- The Washington Times - Saturday, May 18, 2002

Congress yesterday endorsed President Bush's call for a "robust" NATO enlargement and authorized $55.5 million in military assistance for seven countries believed to have good chances of joining in November.

The Senate approved the bill 85-6 just ahead of Mr. Bush's European trip next week, during which he will visit Russia, Germany, France and Italy. The House passed an identical bill six months ago, 372-46.

On May 28, at an air base outside Rome, Mr. Bush and the other 18 NATO heads of state will welcome Russian President Vladimir Putin as the alliance's newest ally. This will be the first meeting of the NATO-Russia Joint Council, which was established in Reykjavik, Iceland, on Tuesday.

The vote took place yesterday as Mr. Bush was meeting at the White House with Prime Minister Janez Drnovsek of Slovenia, the former Yugoslav republic and one of the bill's beneficiaries.

"This bill will help NATO extend the zone of stability eastward and southward on the continent, so that some time in the next decade we'll be able to say, for the first time I think in modern history, that we have a Europe whole and free," said Sen. Joseph R. Biden Jr., Delaware Democrat and chairman of the Foreign Relations Committee.

The bill, which doesn't specifically back membership for any of the seven nations from Central and Eastern Europe, authorizes an aid package of $10 million for Bulgaria, $6.5 million for Estonia, $7 million for Latvia, $7.5 million for Lithuania, $11.5 million for Romania, $8.5 million for Slovakia and $4.5 million for Slovenia.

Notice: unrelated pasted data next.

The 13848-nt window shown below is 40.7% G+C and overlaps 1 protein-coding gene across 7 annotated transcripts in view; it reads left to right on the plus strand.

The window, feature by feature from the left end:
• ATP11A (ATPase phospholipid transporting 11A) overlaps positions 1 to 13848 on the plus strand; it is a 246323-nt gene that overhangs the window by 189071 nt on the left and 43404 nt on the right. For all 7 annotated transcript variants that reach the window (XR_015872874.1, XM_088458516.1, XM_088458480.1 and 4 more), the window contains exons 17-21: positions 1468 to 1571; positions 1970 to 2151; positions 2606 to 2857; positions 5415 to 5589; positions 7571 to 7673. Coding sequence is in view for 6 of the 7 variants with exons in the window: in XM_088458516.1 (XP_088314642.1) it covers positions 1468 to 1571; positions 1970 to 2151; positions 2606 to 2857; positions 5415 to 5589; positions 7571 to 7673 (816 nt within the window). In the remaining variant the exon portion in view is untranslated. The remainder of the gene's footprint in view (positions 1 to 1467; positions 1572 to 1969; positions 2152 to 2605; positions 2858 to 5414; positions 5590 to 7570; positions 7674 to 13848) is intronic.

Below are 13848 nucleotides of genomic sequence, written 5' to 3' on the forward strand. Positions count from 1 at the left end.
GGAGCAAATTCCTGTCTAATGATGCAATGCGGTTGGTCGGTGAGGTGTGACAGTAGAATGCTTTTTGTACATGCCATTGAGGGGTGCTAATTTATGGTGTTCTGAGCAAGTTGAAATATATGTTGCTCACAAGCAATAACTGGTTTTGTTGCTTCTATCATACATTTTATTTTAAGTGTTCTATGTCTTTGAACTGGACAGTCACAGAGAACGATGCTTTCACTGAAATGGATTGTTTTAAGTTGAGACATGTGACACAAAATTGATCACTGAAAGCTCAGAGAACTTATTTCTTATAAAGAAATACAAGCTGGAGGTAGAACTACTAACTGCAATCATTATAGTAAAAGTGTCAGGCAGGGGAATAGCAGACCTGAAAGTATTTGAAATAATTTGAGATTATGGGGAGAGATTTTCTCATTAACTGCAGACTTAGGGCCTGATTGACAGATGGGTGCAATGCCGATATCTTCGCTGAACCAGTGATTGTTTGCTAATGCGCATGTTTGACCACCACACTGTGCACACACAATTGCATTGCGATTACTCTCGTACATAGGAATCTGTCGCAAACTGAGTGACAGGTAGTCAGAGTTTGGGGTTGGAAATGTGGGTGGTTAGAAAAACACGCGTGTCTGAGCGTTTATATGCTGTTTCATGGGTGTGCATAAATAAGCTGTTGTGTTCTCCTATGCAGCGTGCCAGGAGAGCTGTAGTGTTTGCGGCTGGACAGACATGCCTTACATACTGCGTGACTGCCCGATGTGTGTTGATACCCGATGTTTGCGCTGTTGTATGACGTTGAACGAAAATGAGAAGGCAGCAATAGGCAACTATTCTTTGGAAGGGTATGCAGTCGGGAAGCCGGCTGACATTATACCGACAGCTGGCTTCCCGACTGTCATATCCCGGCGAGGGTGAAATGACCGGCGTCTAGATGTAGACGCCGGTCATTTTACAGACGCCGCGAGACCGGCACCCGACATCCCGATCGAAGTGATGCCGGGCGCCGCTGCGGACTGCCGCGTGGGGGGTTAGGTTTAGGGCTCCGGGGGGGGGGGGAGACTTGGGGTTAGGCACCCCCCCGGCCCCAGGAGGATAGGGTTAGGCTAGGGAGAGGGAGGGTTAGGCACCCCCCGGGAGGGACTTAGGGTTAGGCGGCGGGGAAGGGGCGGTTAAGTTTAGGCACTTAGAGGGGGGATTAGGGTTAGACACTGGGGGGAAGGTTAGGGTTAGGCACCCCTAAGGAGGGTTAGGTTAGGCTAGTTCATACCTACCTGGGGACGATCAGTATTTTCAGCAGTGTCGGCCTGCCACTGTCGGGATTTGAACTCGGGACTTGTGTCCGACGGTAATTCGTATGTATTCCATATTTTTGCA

The funds, approved by Congress last year, will "help those candidate countries meet the alliance's stringent membership requirements," Mr. Biden said.

Sen. Richard G. Lugar, Indiana Republican and a senior member of the committee, echoed Mr. Biden's comments and said that "the Cold War may be over, but the security and welfare of America and Europe are very closely linked."

NATO will make a decision on this round of expansion, its second since the end of the Cold War, at a summit in Prague. In addition to the seven hopefuls, Albania and Macedonia also have applied but are not seen as viable candidates yet. Croatia, another former Yugoslav republic, also is an aspirant but it submitted its application too late to be considered for this round.

Poland, Hungary and the Czech Republic were the first former communist countries to become NATO members. They were invited in 1997 and joined two years later.

Secretary of State Colin L. Powell and Defense Secretary Donald H. Rumsfeld said in a letter to Congress that the new bill will "advance vital American interests in a strengthened and enlarged alliance" and reinforces "our nation's commitment to the achievement of freedom, peace and security in Europe."

But despite Congress' overwhelming support for NATO enlargement, some members are opposing it.

Sen. John W. Warner, Virginia Republican and ranking member of the Armed Services Committee, voted against the bill, saying it gives the seven applicants premature hopes for admission. He also said that expansion would burden the United States with significant additional expenses.

"What we are doing is saying to the American taxpayer and the men and women of the armed forces of the United States that an attack against one is an attack against all," Mr. Warner said.

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